Press Club “Uncut Talk” Took Place in the PMR’s MFA with the Participation of European Journalists

Press Club “Uncut Talk” Took Place in the PMR’s MFA with the Participation of European Journalists

Today, the MFA of the PMR hosted the next meeting in the framework of the press club “Uncut talk”. Taking part in the talk with Deputy Chairperson of the Government of the PMR for International Cooperation, Foreign Minister N. V. Shtanski for the first time in such format were foreign journalists from a number of known European media: ORF (Austria), Westdeutscher Rundfunk (Germany), Der Tagesspiegel (Germany), Neue Zurcher Zeitung (Switzerland), Austrian Press Agency (АРА) (Austria). The representatives of Pridnestrovian media were invited as well.

Nina Shtanski opened the press-club by welcoming the participants and touching on a range of topical issues faced by Pridnestorvie at the present time.  We present the full transcript of the speech by the Minister.

“I am pleased to welcome you. Some words about our press club. We created it some years ago for talking with Pridnestrovian journalists. At the beginning we tried to set our dialogue within some frameworks and rules, but that idea failed: we have always changed these rules because journalists want so. Therefore, I am glad to inform you that the journalists are the most important people at the meetings in this building, not the diplomats.  Thus, the diplomats are “guests” here.

The traditional format of our communication means not only a possibility for journalists to ask questions, journalists also can express their opinions and criticize us. We quite often asked journalists what they would do in some situation. There have been international experts in our press-club, including experts in political science and conflict resolution, but foreign journalists have never visited us. We will deem that this is novelty having the right for existence. Thus, I ask you to make yourself at home.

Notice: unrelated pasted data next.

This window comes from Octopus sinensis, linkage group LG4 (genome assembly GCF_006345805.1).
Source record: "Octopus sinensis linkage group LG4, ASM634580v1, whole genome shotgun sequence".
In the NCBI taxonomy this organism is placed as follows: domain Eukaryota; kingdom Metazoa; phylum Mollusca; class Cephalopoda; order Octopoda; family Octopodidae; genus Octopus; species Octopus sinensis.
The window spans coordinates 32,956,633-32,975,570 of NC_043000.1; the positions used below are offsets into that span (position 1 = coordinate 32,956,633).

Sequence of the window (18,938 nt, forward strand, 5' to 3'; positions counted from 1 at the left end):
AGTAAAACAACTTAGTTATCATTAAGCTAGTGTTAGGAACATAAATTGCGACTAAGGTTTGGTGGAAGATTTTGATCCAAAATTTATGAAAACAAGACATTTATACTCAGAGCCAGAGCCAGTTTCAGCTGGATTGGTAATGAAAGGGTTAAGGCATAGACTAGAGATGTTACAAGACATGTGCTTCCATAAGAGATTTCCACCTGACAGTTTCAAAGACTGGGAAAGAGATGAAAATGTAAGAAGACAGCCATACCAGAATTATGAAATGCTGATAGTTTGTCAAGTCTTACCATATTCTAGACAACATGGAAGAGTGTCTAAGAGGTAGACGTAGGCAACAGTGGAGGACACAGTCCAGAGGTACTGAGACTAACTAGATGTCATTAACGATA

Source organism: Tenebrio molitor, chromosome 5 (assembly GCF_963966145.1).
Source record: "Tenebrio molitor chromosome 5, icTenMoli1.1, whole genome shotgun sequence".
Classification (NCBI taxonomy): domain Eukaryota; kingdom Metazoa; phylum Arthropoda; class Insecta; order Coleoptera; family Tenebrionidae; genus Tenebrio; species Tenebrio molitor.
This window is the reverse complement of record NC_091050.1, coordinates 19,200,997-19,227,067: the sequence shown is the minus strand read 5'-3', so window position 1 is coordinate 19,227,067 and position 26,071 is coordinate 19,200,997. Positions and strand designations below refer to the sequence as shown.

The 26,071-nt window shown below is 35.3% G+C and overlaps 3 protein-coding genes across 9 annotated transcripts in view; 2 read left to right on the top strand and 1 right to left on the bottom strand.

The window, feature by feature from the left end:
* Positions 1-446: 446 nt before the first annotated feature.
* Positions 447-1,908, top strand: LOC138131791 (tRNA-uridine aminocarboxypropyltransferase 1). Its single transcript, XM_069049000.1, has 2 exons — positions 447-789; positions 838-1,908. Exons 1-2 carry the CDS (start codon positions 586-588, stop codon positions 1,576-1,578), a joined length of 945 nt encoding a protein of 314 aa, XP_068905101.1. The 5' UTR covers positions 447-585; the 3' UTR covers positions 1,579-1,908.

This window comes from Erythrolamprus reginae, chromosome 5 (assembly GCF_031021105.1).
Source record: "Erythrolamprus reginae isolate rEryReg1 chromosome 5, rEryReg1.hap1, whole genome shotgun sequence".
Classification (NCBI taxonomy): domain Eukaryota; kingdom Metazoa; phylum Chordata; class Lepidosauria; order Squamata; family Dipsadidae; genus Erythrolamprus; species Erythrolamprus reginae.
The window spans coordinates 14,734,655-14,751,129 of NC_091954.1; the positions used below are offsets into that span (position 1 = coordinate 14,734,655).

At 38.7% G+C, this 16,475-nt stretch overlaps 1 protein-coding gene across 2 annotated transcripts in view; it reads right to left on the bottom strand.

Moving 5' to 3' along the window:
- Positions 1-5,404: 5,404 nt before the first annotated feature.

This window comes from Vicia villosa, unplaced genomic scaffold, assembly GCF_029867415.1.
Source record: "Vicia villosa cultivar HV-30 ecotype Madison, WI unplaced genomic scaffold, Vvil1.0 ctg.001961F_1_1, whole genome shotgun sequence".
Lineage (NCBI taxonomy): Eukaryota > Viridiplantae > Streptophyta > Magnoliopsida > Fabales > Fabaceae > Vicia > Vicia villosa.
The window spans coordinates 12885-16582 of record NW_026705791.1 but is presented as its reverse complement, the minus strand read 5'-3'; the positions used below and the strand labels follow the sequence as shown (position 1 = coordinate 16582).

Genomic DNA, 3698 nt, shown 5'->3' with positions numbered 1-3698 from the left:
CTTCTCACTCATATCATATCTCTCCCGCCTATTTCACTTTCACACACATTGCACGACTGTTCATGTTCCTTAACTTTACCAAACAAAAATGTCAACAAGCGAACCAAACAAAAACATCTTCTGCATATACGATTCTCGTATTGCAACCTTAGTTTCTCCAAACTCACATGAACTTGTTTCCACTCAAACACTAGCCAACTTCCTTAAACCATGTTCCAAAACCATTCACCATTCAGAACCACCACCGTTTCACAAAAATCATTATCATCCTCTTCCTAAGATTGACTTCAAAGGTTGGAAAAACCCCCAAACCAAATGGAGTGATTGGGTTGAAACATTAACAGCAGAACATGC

Some words about Pridnestrovie. Of course, I do not doubt many of you before coming to us received the information about Pridnestrovie from different sources.

Unfortunately, when getting information from foreign sources we try to know what they write about Pridnestrovie abroad we become discouraged very often by those stupid things we find there. The question has always arises: why did not the journalist come here himself? He may like being here, may be not – I allow such possibility – but it is always better if he will write that he sees by himself, and will give his own conclusions.

So, what is today's Pridnestrovie? Pridnestrovie is a very small but established state. Pridnestrovie is comparatively young state, we will soon mark its 25th anniversary, but many independent and internationally recognized countries in the post-Soviet space are our coevals. I point that out: Pridnestrovie has been recognized by people living here. Yes, we do not have internationally recognized status (and this greatly makes our situation difficult), but there are countries that are internationally recognized and are not recognized by the population, social and political situation in these countries is very difficult. The internal sovereignty does not depend anyhow on what they think about this state abroad. 

Well, Pridnestrovie is a de-facto established state. This is a socially oriented state; we provide social guarantees by ourselves for various population groups. We develop despite the objective reality: I talk about the reality because these are foreign journalists who very often do not know what this reality is -only what is on the surface is always seen.

Recently, a large group of young diplomats visited us. They were so-called young ambassadors of different countries; the group was comprised of about forty persons. Many of them are students who study political science and diplomacy. Our Press Secretary proposed to conduct an experiment that I find very interesting:  we got questionnaires out to young people from different parts of the world in which we asked them a question “What does Pridnestrovie mean for you?” It was quite interesting. The most widespread opinion was “Pridnestrovie is pro-Russian state”.  And it is true.

In 2006 people put an end to that question: the part of what country they would like to be. The voter turnout in the referendum in 2006 was unprecedented high: more than 97 percent of people voted for living in an independent state with subsequent integration into the Russian Federation.